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Yeah - they don't seem too consistent, either. Legolas Send a noteboard - 29/04/2012 12:09:21 AM
I finally came to the conclusion that he was just angry and frustrated and didn't know where to go, what to do or how to achieve it, because there are numerous opportunities for him to advance himself that he doesn't take, despite your assertion that he is driven by ambition. The essential problem he had was that he had no patience or planning or forethought, so he passes up long-term opportunity for instant gratification.

Pride is the primary motivation, I guess, more than ambition as such - and yes, sometimes instant gratification. The scene with the barmaid in Besançon is bizarre in a great many ways - his instant infatuation with her, her instant infatuation with him, and his not seeming to care about how he's about to join a seminary. The attempted murder is even stranger.

I'm not sure I see many opportunities for advancement that he doesn't take, though? His rise is meteoric enough as it is, until he decides to throw it all away.
I often wondered if Stendhal was engaging in a subtle critique of the notion that the low-born could amount to something. After all, Sorel's behavior would make for several great episodes of trailer-trash daytime television (à la Jerry Springer). An affair with a married woman, a dubious ecclesiastical background, attempted murder...

Hm. Considering the behaviour and the fate of the high-born characters in the novel, I rather doubt that... be it Mathilde, or her other suitors, or her father. There's subtle and less subtle criticism of various groups of people in the novel, particularly the church, so if anything I'd be inclined to put Stendhal in the liberal camp, based on this book.

Also, this whole obsession with one-liners and with not being allowed to make up your "mots" beforehand - was that supposed to be mocking or does Stendhal really think like that? I really couldn't tell.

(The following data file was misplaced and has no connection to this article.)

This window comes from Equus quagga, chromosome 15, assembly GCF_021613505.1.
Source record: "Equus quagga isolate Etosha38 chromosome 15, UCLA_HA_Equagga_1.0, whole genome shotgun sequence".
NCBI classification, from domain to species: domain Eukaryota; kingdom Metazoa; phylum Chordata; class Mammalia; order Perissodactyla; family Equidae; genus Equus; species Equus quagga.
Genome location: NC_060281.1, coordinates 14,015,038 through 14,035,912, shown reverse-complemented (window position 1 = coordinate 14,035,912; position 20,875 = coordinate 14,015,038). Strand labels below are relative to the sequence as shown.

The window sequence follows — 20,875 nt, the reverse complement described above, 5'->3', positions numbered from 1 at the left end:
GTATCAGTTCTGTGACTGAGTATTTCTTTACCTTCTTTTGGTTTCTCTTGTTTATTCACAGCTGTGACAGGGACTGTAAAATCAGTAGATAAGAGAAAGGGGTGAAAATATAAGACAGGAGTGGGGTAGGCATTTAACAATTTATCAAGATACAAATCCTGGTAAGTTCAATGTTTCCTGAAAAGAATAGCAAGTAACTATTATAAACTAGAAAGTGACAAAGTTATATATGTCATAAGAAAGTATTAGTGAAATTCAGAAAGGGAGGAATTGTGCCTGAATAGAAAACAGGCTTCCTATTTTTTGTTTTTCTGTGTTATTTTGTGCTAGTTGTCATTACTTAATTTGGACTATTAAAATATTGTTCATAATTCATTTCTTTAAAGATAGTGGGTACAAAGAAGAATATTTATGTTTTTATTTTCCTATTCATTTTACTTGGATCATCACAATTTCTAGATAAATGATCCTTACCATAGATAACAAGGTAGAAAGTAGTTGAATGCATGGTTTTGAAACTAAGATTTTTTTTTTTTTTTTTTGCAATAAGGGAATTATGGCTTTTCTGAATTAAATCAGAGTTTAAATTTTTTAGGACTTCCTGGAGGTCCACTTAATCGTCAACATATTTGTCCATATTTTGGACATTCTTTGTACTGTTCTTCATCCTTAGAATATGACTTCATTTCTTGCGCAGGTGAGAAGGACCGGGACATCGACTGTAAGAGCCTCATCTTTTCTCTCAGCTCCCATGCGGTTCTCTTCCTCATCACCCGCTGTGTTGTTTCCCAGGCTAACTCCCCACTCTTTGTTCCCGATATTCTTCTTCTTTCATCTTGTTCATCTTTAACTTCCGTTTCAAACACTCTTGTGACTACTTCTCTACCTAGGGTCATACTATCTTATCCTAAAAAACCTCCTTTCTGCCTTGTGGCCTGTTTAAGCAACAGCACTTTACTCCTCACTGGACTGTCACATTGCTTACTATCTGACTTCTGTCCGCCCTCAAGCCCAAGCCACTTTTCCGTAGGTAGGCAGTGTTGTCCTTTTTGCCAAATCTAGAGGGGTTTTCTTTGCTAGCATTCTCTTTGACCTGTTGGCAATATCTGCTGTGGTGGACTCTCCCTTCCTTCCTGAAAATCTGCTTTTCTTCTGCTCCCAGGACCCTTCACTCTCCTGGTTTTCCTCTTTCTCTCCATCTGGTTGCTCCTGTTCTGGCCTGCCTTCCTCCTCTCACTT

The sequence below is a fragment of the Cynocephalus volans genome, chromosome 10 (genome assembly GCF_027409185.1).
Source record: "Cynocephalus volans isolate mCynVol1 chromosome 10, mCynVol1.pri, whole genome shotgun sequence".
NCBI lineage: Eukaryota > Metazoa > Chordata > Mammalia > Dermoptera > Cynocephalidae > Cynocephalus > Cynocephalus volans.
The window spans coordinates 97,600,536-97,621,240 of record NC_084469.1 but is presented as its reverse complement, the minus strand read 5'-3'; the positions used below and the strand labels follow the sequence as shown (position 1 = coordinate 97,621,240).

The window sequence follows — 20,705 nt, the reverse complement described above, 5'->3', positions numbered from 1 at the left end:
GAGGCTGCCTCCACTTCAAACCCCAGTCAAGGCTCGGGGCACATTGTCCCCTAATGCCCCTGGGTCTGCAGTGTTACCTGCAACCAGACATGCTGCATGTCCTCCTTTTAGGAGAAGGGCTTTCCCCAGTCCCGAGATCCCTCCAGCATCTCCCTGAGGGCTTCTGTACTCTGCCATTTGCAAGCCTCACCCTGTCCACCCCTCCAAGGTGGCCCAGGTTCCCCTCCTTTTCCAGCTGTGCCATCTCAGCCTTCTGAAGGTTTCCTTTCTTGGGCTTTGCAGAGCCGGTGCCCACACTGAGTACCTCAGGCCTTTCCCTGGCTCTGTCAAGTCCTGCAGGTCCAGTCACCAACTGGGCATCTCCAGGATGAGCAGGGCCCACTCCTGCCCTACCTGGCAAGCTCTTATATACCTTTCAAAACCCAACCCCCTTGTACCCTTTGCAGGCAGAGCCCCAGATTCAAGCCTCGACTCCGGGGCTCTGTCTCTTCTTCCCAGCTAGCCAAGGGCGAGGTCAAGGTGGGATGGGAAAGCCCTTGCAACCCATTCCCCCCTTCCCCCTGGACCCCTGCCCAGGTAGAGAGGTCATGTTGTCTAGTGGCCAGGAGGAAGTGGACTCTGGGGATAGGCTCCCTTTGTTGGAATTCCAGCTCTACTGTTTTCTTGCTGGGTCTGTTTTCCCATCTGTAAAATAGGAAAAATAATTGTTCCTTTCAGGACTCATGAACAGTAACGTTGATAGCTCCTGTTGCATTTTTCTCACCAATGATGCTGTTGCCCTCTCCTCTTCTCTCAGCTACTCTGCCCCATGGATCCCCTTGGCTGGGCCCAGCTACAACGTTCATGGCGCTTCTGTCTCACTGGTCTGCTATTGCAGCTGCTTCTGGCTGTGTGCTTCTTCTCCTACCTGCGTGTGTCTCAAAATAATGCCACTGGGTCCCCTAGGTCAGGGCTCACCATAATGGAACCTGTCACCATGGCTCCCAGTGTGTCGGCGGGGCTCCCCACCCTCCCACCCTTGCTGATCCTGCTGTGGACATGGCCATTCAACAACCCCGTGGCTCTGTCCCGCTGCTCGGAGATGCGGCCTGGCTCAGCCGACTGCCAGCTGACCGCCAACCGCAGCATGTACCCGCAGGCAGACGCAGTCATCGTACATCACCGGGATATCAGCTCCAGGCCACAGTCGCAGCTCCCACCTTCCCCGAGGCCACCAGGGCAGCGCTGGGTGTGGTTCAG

Essentially, I think that Stendhal can be forgiven for having a main character who doesn't behave in ways that always make sense to the reader, because his novel is one of the first "psychological" novels of the Nineteenth Century, and he certainly influenced Dostoevsky, who expanded on (and, in my opinion, mastered) the trend. The book is a bit uneven because it's an experimental book for its time.

Fair enough, I guess. I do hope Raskolnikov will be easier to sympathize with. :P
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Stendhal - Le Rouge et le Noir (The Red and the Black) - 28/04/2012 10:26:21 PM 6666 Views
I think the most frustrating part of the novel is attempting to understand Sorel's motivations. - 28/04/2012 11:37:33 PM 779 Views
Yeah - they don't seem too consistent, either. - 29/04/2012 12:09:21 AM 1126 Views
Another of those I read when too young - 01/05/2012 06:30:28 PM 710 Views
I mostly have that with War and Peace. - 01/05/2012 06:41:38 PM 826 Views
I last read it a few years ago - 02/05/2012 03:38:02 AM 688 Views
Yeah, that does make me wonder about you at 21, I must admit. - 02/05/2012 06:57:17 PM 969 Views
A couple of my friends called me a "socially deviate asshole" back then - 02/05/2012 08:05:03 PM 1190 Views
That explains a lot. - 02/05/2012 08:22:04 PM 1122 Views

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